As mentioned earlier, a thread inherits its signal mask from the thread which creates it. The main() function sets the signal mask to block all signals, so all threads created after this point will have all signals blocked, including the signal-handling thread. Strange as it may seem at first sight, this is exactly what we want. The signal-handling thread expects signal information to be provided by the sigwait() function, not directly by the operating system. sigwait() will unmask the set of signals that are given to it, and then will block until one of those signals occurs.

Also, you might think that this program will deadlock, if a signal is raised while the main thread holds the mutex sig_mutex. After all, the signal handler tries to grab that same mutex, and it will block until that mutex comes free. However, the main thread is ignoring signals, so there is nothing to prevent another thread from gaining control while the signal handling thread is blocked. In this case, sig_handler() hasn't caught a signal in the usual, non-threaded sense. Instead it has asked the operating system to tell it when a signal has been raised. The operating system has performed this function, and so the signal handling thread becomes just another running thread.



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SIGALRM - sync or async?

MarkBerg's picture

Is SIGALRM synchronous or async?
i.e. if I use alarm() within a thread, is this thread guaranteed to get the signal, or might some other thread get it?

Listing 4 Contains A Race Condition

Oldfield's picture

Do not rely on this method of deliving signal information to threads.

A race occurs if two or more signals arrive in similar timeframes - there is nothing to prevent "handled_signal" from being overwritten prior to another thread being scheduled and told about the first delivered signal.

Bad advice from the journal!

regarding synchronous signals

sravan's picture


In the Listing 4 code, the signal handler captures only the asynchronous signals(like SIGINT) but not synchronous signals like (SIGFPE,SIGSEGV etc.).

How can i make sure that the dedicated thread does the job of capturing both types of signals?

Thank you

catching SIGFPE and SIGSEGV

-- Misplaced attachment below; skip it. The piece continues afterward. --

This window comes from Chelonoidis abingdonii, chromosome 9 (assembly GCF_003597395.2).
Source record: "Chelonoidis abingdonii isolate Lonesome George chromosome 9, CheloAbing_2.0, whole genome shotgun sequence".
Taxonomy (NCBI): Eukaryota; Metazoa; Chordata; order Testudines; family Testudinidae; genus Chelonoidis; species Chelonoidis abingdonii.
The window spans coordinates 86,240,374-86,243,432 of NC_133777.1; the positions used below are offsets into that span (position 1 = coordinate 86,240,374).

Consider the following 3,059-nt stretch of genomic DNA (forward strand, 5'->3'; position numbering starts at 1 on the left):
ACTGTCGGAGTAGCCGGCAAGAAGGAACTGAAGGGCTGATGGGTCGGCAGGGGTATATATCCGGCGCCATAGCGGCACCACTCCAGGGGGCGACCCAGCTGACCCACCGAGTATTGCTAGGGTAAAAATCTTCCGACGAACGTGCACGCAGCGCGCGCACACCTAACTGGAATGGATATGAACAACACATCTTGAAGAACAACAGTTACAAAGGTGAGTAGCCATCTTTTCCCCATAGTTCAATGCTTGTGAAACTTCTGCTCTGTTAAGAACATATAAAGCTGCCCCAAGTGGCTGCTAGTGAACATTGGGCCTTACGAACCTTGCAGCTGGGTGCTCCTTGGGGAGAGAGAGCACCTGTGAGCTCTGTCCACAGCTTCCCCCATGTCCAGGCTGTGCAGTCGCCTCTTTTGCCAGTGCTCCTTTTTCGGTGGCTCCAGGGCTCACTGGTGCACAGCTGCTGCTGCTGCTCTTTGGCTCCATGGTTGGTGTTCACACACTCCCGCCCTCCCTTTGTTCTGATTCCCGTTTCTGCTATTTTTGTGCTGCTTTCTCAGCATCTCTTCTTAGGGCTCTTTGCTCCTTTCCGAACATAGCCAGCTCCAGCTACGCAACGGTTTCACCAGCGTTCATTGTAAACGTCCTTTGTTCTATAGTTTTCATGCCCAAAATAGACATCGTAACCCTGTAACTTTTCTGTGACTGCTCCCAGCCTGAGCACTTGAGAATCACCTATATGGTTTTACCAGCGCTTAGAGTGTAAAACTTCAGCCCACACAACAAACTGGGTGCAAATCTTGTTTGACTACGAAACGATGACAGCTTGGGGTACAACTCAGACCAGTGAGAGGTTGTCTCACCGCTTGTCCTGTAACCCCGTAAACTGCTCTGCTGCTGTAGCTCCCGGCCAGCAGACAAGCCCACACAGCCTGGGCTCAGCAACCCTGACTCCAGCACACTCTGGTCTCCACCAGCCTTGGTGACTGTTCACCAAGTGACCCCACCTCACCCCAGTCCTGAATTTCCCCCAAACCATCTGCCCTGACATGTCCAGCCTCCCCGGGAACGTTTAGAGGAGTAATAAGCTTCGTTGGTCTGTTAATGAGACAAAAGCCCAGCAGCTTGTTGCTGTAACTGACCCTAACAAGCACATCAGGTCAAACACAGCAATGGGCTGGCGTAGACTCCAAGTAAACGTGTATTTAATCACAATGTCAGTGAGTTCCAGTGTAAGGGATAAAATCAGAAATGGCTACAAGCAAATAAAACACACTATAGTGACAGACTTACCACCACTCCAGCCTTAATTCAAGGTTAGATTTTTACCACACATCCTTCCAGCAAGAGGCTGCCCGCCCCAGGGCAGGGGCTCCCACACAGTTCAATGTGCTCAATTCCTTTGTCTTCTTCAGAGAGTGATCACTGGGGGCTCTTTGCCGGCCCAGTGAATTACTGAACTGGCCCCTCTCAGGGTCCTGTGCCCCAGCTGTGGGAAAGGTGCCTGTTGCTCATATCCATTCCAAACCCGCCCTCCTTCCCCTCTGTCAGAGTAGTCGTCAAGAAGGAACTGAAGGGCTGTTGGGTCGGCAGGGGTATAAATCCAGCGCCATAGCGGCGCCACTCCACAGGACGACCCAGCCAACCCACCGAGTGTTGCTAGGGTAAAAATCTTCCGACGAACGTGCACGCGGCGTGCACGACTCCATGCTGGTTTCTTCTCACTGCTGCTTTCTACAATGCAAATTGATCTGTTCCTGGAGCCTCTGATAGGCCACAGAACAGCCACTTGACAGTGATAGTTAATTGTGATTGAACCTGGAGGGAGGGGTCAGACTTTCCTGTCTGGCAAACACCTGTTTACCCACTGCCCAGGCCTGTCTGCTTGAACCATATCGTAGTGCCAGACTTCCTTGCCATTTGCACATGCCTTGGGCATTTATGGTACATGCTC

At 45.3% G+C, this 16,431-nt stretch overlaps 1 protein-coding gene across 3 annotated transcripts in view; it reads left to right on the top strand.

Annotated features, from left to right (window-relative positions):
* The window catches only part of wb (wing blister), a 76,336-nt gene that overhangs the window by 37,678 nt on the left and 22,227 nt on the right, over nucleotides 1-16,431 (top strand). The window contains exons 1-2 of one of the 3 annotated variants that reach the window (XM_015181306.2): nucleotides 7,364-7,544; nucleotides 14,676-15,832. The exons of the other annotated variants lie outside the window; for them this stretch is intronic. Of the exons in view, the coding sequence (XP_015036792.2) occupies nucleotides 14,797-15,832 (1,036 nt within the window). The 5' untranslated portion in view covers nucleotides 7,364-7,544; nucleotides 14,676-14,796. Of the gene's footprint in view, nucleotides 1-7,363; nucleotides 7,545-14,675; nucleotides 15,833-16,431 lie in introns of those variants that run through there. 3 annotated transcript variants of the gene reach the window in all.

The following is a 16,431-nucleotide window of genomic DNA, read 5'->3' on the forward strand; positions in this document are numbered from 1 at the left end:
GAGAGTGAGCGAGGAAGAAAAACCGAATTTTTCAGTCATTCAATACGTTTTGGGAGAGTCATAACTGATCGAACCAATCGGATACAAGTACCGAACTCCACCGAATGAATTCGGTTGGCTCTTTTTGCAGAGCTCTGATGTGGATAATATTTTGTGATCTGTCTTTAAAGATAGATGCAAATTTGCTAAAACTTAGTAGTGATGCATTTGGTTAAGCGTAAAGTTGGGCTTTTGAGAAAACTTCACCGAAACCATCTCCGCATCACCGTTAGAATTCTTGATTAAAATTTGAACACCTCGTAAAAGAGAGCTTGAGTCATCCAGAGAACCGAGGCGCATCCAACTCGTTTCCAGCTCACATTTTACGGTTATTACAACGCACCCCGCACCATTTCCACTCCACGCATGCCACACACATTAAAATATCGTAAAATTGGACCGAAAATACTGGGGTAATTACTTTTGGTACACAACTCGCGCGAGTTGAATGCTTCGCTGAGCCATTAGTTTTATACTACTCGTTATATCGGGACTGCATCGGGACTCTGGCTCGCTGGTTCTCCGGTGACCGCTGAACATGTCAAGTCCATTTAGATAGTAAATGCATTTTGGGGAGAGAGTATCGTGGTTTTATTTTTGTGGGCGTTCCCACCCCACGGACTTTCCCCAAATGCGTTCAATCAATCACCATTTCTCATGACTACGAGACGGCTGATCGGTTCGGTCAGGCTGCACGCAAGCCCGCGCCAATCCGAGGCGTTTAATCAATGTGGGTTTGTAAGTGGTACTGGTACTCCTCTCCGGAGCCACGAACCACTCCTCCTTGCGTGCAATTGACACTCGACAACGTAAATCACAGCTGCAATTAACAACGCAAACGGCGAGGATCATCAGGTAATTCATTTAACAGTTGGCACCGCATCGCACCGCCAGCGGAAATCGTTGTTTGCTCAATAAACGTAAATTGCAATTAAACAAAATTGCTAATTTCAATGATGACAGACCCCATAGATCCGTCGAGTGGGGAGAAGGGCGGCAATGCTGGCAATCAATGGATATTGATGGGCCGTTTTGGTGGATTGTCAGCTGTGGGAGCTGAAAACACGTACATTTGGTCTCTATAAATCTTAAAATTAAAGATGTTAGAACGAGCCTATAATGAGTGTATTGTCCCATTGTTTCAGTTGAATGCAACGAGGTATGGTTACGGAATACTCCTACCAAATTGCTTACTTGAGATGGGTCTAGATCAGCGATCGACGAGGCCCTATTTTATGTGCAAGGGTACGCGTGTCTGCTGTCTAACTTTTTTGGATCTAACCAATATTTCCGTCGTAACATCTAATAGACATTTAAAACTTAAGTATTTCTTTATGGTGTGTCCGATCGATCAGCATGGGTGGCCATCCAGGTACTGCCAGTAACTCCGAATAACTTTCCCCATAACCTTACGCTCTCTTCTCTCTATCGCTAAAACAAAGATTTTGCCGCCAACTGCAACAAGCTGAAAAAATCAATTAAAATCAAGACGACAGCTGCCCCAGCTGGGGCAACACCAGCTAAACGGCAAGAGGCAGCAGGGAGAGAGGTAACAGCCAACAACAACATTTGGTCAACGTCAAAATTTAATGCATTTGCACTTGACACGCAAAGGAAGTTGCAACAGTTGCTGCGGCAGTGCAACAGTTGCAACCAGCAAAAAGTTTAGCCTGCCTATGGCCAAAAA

Anonymous's picture

signals SIGSTOP and SIGSEGV cannot be caught or ignored. I am not sure about SIGFPE....according to POSIX ignoring SIGFPE results in undefined behavior....I have tried to catch SIGFPE on my Linux system...but programme terminated with "Floating point exception"

SIGSEGV and SIGFPE can certainly be caught

Darren Kulp's picture

SIGSEGV and SIGFPE can certainly be caught; in fact, I have intentionally generated and caught both in the same program, to sandbox pseudo-simulated code. The SIGSEGV signal is thrown not only when a "truly invalid" memory access is made, but when permissions are incorrect on the desired page; it is possible to change the permissions on the page from within the handler, and return to the original code (this is what my handler did).

From the sigaction man page:

signum specifies the signal and can be any valid signal except SIGKILL and SIGSTOP.

Thread safety

C2H5OH's picture

Regarding Listing 3. I believe not all malloc() implementations are thread-safe (in fact, very few of them actually are); so I'll assume that calling malloc inside a thread without a mutex is a typo.

My real question is. The key destructor in pthread_key_create(), from where is it called? The main thread or the same thread that is terminating? Is not clear anywhere. Perhaps I should check the POSIX specification but it is also difficult to find.


Re: Thread safety

Anonymous's picture

That is totally bogus. Any _sane_ environment that supports threads also has thread-safe malloc() and other primitives.

Thanks a million ...

Anonymous's picture

... for posting this article

Cheers !

Re: Thread-Specific Data and Signal Handling in Multi-Threaded A

Anonymous's picture

can anybody give an example code on how to make "errno" as thread specific data.

thanks in advance

errno should be automatically

Anonymous's picture

errno should be automatically thread specific, if you compile and link with the right flags (if required by your compiler). You shouldn't have to do anything special to make it thread specific.

Getting good info on pthreads, sockets, signals

Anonymous's picture

Unix Systems Programming (Communication, Concurrency and Threads)
by Robbins & Robbins [Pearson Education]

It has got a good coverage of all the related areas on sockets, threads and signals all in one place. Very good book.